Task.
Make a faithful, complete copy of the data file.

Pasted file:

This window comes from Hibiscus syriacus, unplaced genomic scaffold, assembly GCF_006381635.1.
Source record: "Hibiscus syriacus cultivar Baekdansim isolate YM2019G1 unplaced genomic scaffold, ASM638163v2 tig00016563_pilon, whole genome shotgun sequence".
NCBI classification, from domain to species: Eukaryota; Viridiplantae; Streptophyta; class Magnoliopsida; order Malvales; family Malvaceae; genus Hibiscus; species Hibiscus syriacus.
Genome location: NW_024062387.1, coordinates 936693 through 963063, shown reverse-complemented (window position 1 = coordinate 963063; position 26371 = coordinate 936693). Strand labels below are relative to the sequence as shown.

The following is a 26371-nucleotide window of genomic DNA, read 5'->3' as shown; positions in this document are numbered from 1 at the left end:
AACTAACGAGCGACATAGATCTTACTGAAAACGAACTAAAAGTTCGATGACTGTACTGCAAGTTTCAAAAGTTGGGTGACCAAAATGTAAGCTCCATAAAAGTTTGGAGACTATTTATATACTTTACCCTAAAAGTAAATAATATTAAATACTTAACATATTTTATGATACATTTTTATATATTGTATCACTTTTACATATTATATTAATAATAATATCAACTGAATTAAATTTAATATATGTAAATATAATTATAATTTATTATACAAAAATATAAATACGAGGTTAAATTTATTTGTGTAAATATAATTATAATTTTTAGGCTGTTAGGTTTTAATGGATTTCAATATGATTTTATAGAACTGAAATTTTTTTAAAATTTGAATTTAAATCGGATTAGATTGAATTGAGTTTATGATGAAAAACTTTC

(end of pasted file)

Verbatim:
This window comes from Hibiscus syriacus, unplaced genomic scaffold, assembly GCF_006381635.1.
Source record: "Hibiscus syriacus cultivar Baekdansim isolate YM2019G1 unplaced genomic scaffold, ASM638163v2 tig00016563_pilon, whole genome shotgun sequence".
NCBI classification, from domain to species: Eukaryota; Viridiplantae; Streptophyta; class Magnoliopsida; order Malvales; family Malvaceae; genus Hibiscus; species Hibiscus syriacus.
Genome location: NW_024062387.1, coordinates 936693 through 963063, shown reverse-complemented (window position 1 = coordinate 963063; position 26371 = coordinate 936693). Strand labels below are relative to the sequence as shown.

The following is a 26371-nucleotide window of genomic DNA, read 5'->3' as shown; positions in this document are numbered from 1 at the left end:
AACTAACGAGCGACATAGATCTTACTGAAAACGAACTAAAAGTTCGATGACTGTACTGCAAGTTTCAAAAGTTGGGTGACCAAAATGTAAGCTCCATAAAAGTTTGGAGACTATTTATATACTTTACCCTAAAAGTAAATAATATTAAATACTTAACATATTTTATGATACATTTTTATATATTGTATCACTTTTACATATTATATTAATAATAATATCAACTGAATTAAATTTAATATATGTAAATATAATTATAATTTATTATACAAAAATATAAATACGAGGTTAAATTTATTTGTGTAAATATAATTATAATTTTTAGGCTGTTAGGTTTTAATGGATTTCAATATGATTTTATAGAACTGAAATTTTTTTAAAATTTGAATTTAAATCGGATTAGATTGAATTGAGTTTATGATGAAAAACTTTC